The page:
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11.3: Other Function Plots

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  • \( \newcommand{\vecs}[1]{\overset { \scriptstyle \rightharpoonup} {\mathbf{#1}} } \) \( \newcommand{\vecd}[1]{\overset{-\!-\!\rightharpoonup}{\vphantom{a}\smash {#1}}} \)\(\newcommand{\id}{\mathrm{id}}\) \( \newcommand{\Span}{\mathrm{span}}\) \( \newcommand{\kernel}{\mathrm{null}\,}\) \( \newcommand{\range}{\mathrm{range}\,}\) \( \newcommand{\RealPart}{\mathrm{Re}}\) \( \newcommand{\ImaginaryPart}{\mathrm{Im}}\) \( \newcommand{\Argument}{\mathrm{Arg}}\) \( \newcommand{\norm}[1]{\| #1 \|}\) \( \newcommand{\inner}[2]{\langle #1, #2 \rangle}\) \( \newcommand{\Span}{\mathrm{span}}\) \(\newcommand{\id}{\mathrm{id}}\) \( \newcommand{\Span}{\mathrm{span}}\) \( \newcommand{\kernel}{\mathrm{null}\,}\) \( \newcommand{\range}{\mathrm{range}\,}\) \( \newcommand{\RealPart}{\mathrm{Re}}\) \( \newcommand{\ImaginaryPart}{\mathrm{Im}}\) \( \newcommand{\Argument}{\mathrm{Arg}}\) \( \newcommand{\norm}[1]{\| #1 \|}\) \( \newcommand{\inner}[2]{\langle #1, #2 \rangle}\) \( \newcommand{\Span}{\mathrm{span}}\)\(\newcommand{\AA}{\unicode[.8,0]{x212B}}\)

    Here's some preliminary commands to run if they haven't been yet.

    using Pkg; Pkg.add("Plots")
       Updating registry at `/srv/julia/pkg/registries/General`
      Resolving package versions...
    Updating `~/Project.toml`
      [91a5bcdd] + Plots v1.14.0
    Updating `~/Manifest.toml`
      [6e34b625] + Bzip2_jll v1.0.6+5
      [83423d85] + Cairo_jll v1.16.0+6
      [35d6a980] + ColorSchemes v3.12.1
      [5ae413db] + EarCut_jll v2.1.5+1
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      [ccf2f8ad] + PlotThemes v2.0.1
      [995b91a9] + PlotUtils v1.0.10
      [91a5bcdd] + Plots v1.14.0
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      [dfaa095f] + x265_jll v3.0.0+3
      [d8fb68d0] + xkbcommon_jll v0.9.1+5
    using Plots

    Parametric Plots

    Recall that a parametric curve is a set of points in the \(xy\)-plane given by \( (x(t),y(t)\) for functions \(x(t)\) and \(y(t)\).  The variable \(t\) is called the parameter.  A classic example is the circle that can be written as

    \[x(t) = \cos t, \qquad y(t) = \sin t \nonumber \]

    To plot the circle using this form, enter

    UndefVarError: plot not defined
     [1] top-level scope at In[1]:1
     [2] include_string(::Function, ::Module, ::String, ::String) at ./loading.jl:1091

    and note that the legend is turned off, since with one curve, it doesn’t make much sense. Notice that this should be a circle, but it looks like an ellipse due to the aspect ratio. If one instead adds the aspect_ratio=:equal option, as in

    plot(t->cos(t),t->sin(t),0,2*pi,aspect_ratio=:equal, legend=false)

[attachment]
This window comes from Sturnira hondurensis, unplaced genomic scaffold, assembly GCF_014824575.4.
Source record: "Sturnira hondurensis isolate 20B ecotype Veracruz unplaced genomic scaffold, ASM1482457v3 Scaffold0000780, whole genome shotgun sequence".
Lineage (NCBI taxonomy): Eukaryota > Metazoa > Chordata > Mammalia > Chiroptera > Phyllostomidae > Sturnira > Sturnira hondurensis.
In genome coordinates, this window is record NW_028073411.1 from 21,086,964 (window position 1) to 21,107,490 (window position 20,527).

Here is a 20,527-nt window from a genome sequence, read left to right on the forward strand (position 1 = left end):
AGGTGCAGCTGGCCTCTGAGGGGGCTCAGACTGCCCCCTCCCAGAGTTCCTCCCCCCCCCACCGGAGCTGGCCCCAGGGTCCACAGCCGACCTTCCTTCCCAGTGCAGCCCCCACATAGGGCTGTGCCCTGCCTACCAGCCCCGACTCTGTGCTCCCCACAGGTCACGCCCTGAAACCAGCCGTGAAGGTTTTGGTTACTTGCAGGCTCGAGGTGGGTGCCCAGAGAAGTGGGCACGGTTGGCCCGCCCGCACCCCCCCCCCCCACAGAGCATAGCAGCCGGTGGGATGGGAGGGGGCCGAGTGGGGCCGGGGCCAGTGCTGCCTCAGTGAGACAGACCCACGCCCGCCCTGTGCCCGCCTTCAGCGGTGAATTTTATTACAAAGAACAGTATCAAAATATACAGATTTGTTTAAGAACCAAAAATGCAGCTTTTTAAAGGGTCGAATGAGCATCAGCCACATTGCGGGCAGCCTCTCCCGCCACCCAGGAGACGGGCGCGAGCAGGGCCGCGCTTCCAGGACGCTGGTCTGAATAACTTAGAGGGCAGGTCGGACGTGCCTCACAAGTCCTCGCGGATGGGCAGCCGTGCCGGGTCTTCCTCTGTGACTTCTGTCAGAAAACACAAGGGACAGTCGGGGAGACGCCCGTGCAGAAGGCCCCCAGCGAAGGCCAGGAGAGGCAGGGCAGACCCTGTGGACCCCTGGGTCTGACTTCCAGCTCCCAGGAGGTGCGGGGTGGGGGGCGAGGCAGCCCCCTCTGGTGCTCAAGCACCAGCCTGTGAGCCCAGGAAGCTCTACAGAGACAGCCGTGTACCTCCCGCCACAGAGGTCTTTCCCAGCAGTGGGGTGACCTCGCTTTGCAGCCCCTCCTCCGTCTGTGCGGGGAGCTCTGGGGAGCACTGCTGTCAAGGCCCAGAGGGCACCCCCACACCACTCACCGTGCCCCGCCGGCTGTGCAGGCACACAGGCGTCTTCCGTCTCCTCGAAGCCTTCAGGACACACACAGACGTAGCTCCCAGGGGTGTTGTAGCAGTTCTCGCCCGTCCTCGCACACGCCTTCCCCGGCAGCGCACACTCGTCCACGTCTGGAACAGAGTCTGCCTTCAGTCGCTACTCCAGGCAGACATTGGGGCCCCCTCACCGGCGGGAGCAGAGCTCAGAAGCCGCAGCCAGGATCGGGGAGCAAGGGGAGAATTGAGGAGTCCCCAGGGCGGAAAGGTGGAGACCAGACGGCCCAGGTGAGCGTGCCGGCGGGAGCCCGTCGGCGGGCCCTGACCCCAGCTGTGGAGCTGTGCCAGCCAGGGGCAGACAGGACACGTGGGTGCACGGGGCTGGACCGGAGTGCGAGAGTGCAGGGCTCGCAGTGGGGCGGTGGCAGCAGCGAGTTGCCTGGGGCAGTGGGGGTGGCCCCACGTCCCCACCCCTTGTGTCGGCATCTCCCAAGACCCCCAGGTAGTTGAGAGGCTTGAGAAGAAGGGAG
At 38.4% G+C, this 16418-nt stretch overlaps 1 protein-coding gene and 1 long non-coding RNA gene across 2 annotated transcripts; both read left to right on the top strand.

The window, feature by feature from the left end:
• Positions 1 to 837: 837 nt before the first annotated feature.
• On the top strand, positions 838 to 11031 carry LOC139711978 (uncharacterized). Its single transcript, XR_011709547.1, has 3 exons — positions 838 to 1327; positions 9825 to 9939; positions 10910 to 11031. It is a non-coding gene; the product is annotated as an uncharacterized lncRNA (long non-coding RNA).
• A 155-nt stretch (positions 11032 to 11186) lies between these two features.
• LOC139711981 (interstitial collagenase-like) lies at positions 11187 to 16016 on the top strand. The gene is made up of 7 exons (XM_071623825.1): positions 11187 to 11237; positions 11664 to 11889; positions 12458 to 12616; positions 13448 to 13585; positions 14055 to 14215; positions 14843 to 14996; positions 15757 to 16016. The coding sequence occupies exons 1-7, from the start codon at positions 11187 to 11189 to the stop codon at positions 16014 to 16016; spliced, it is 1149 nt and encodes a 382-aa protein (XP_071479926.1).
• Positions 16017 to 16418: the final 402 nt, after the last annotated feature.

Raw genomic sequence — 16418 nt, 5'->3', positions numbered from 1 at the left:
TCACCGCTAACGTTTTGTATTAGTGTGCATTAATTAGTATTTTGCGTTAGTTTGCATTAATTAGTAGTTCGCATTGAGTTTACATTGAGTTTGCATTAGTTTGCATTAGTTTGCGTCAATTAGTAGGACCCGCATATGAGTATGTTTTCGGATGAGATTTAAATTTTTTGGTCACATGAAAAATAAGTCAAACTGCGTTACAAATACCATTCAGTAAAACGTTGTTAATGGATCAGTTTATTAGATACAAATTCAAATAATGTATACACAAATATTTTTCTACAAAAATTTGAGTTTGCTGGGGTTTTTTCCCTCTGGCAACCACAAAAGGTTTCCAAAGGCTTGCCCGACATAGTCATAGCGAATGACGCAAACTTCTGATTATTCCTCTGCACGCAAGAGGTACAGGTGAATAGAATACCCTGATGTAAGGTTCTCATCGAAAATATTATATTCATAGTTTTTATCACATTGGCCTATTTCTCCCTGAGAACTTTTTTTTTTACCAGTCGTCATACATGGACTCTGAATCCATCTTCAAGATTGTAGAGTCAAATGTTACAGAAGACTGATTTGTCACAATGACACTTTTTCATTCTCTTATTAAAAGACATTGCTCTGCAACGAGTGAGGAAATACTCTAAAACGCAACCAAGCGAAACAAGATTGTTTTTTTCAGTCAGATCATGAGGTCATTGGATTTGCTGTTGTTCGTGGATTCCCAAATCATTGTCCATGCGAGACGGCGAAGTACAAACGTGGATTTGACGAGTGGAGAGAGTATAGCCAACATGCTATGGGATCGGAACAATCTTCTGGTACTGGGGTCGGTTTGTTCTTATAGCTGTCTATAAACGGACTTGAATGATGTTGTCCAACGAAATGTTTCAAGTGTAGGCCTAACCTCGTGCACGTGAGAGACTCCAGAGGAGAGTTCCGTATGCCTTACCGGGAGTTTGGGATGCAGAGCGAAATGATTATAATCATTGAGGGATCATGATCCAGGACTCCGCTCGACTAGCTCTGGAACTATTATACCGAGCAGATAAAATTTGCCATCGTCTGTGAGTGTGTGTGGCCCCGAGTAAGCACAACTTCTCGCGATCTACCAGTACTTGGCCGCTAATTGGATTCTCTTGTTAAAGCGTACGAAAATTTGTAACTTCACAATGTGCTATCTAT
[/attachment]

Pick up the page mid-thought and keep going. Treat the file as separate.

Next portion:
Produce a plot of the curve \( x(t) = t^3-t, y(t)=t^2 \) for \(-2 \leq t \leq 2\).

    # insert your code here

    Implicit Curves

    An implicit curve is the set of points such that \(f (x, y) = 0\) (or any constant) and a circle is the classic example.  For example, \(x^2+y^2=1\).  Although there are others ways of doing this, we will use some algebra to write the circle as \( f(x,y) = x^2+y^2-1 \). 

    We can plot this with the contourfunction for example

    contour(-1.05:0.05:1.05, -1.05:0.05:1.05, (x,y) -> x^2+y^2-1, levels=[0], aspect_ratio = :equal, legend = false)

    Note that again, we have used the option aspect_ratio = :equal to ensure that the circle looks like a circle. The resulting plot is exactly the same as the circle above. 

    The following example is a bit more visually interesting.  This is the function \( f(x,y) = sin(x+y)-cos(xy)+1 \)

    contour(-10.1:0.1:10.1, -10.1:0.1:10.1, (x,y) -> sin(x+y)-cos(x*y)+1, levels=[0], aspect_ratio = :equal, colorbar_entry = false)


    A cardiod is a 2D curve that looks a bit like a heart.  It can be represented by an implicit curve with the equation

    \[ (x^2+y^2)^2 +4ax(x^2+y^2) -4a^2y^2 = 0 \nonumber \]

    Plot the cardiod with \(a=1\) using the code block below

    # insert your code here

    Surface Plots

    If we have a function of 2 variables, a surface plot is nice to use. For example, if we have the function

    \[f(x,y) = e^{-0.1(x^2+y^2)} \label{3dbell}\]

     and we want to plot it from -3 to 3 in both directions, if we define

    x = y = range(-5, stop = 5, length = 40)

    and then plot with

    surface(x,y, f, legend = false)
    UndefVarError: surface not defined
     [1] top-level scope at In[2]:1
     [2] include_string(::Function, ::Module, ::String, ::String) at ./loading.jl:1091


    Produce a surface plot of the function \(f(x,y)=\sin x \cos y\) for \(0\leq x \leq 2\pi, 0\leq y \leq 2\pi\) using the code block below

    # insert your code here

    Heat Maps

    A heat map is a 2-dimensional version of a surface plot in which the height of each value is given a color.  The following produces a heat map of the function in \ref{3dbell}

    UndefVarError: heatmap not defined
     [1] top-level scope at In[2]:1
     [2] include_string(::Function, ::Module, ::String, ::String) at ./loading.jl:1091


    Produce a surface plot of the function \(f(x,y)=\sin x \cos y\) for \(0\leq x \leq 2\pi, 0\leq y \leq 2\pi\) using the code block below

    # Insert your code here


    11.3: Other Function Plots is shared under a not declared license and was authored, remixed, and/or curated by LibreTexts.

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